This is the second post in my series on Buying Property in Paris. You may want to read about my thoughts and experiences on pre-search preparations before reading this post. These are just my personal experiences with the property market in Paris this year. But my hope is that by sharing some of my observations and tips, focusing in particular on differences between my property purchase experiences in France versus the U.S., I will help you decide if buying is the right choice for you, and if so, help you prepare a bit for the process.
For further details on purchasing property in France, I recommend visiting the Adrian Leeds Group site and also the AngloInfo France site.
As I touched on in the first post of this series, you need to strike a balance between determining specific criteria for your apartment search and staying flexible and open to different possibilities.
The best approach? Write it down. Make a list of the deal-breakers and also your “wish list” (preferences but that are negotiable) so you can share it with your agent, or just for you, so you don’t forget the important details during a short visit to the property.
This was my list, to give you an example:
- Good rental potential (non-negotiable):
- Views (negotiable)
- Balcony or terrace (a long shot, negotiable)
- Lots of light (somewhat negotiable)
- Elevator or 1st/2nd floor if walk-up (non-negotiable)
- Decent building (non-negotiable)
- Not too far from a metro (non-negotiable)
- No obvious indication of troublesome neighbors (non-negotiable)
- 1 bedroom (non-negotiable) – preferably 35 – 45 m2
- Neighborhoods (non-negotiable): 1st or 2nd (Palais Royal, Place des Victoires, Vendôme is preferable), 6th, 4th, 5th or 7th (if near 6th), lower 3rd
- Fine if it needs to be fully renovated (ideal if priced accordingly!)
- Not sold occupied (non-negotiable)
- Good layout (or possibility of renovating for good use of space) (non-negotiable)
For me, everything else (except a gut instinct that I LOVE the place) was negotiable. But maybe you care what kind of heat the apartment has? Whether there is a chimney? Multiple bathrooms? Give it some thought and write it all down. Again, it is important to decide in advance which points are negotiable and which are not.
The Logistics of the Search
As I hired the Adrian Leeds Group to conduct my apartment search for me, I am not prepared to dive into the details of looking on your own here. But there are some points that apply whether you are looking on your own or with help:
Act fast. I cannot emphasize this enough. As in any city, the good ones go fast.
Be flexible. In the U.S., we tend to have an attitude that the person selling something should work around the potential buyer. Not here. Take the earliest appointment you are offered. Push (nicely) the agent or seller to show you the place even earlier, to be sure you are among the first, but do not be overly demanding when it comes to scheduling the visit – you may have to sneak out of the office when it’s convenient for them.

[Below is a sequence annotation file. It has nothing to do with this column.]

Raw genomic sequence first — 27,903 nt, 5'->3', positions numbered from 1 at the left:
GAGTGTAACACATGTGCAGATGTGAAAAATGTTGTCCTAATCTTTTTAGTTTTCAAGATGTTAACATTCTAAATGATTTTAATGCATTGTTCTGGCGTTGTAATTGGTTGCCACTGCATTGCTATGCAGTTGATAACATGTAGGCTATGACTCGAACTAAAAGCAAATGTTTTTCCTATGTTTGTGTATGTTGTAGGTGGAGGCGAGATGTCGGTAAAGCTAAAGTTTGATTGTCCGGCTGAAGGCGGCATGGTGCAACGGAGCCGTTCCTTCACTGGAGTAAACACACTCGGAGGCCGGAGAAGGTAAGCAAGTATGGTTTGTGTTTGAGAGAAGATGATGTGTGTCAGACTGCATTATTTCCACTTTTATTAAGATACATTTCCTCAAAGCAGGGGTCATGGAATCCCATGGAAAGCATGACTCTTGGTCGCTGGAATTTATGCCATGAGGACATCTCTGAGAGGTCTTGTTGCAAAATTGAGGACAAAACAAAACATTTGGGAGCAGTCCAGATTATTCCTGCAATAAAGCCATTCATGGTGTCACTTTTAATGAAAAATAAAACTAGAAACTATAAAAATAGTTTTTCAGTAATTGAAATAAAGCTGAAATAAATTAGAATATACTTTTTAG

Have everything in order before you look. Be sure you have already spoken with your bank. If a seller is tempted to accept your offer, he or she may ask for a pre-approval letter from your bank relatively immediately.
Ask for help. Even if you go it alone, ask a friend to join you on your visits when possible. It’s always good to have a second set of eyes and ears and helpful to have someone along who may not have his or her heart in it as much as you do. And you double your chances of asking the right questions. Pick someone who will be brutally honest.
Visit more than once. Do not be afraid to visit the apartment a second time before making an offer (though ask the agent if anyone else is scheduled to visit, to know how fast you must act). Asking to visit again may just show the seller that you are a more serious buyer. I went back again the very next day after my first visit, and with an interior designer and her technician, to find out if my proposed renovations would even be feasible. Don’t assume what you want to do will be possible without an expert opinion. At the very least, ask the seller or the seller’s agent which are supporting walls and about any restrictions he or she knows about in the syndique (condo association) bylaws. You may also want to consider visiting at a different time of the day, to check for noise levels and to see how much light the apartment gets. I have some friends who go as far as to speak with neighbors, in particular the upstairs neighbors to see if there is a history of leaks!
Know the market. It is rare that central Paris apartments go for less than the asking price, but it does happen. Do some research on the trends in the neighborhood you are looking to buy in before you make your offer so you are taken seriously but you do not overpay. Just a hint – square meters is pretty much everything here. Of course renovations, the state of the building, whether there is an elevator and whether there is a balcony or terrace will come into play, but perhaps not as much as they would in the U.S.
Offer Letter. When you are ready to make an offer, you will be asked to submit an offer letter and you will give the seller a deadline in this letter for accepting your offer (48 hours is typical). Keep in mind that acceptance of your offer (signing and returning the letter) is non-binding. It does give you room to pressure the seller into selling on moral grounds (and vice versa), but only the compromis de vente (purchase agreement) is binding. But more on that in the next post….
Have you purchased property in Paris? Or have you started looking? What other tips do you have for those thinking in the process of searching?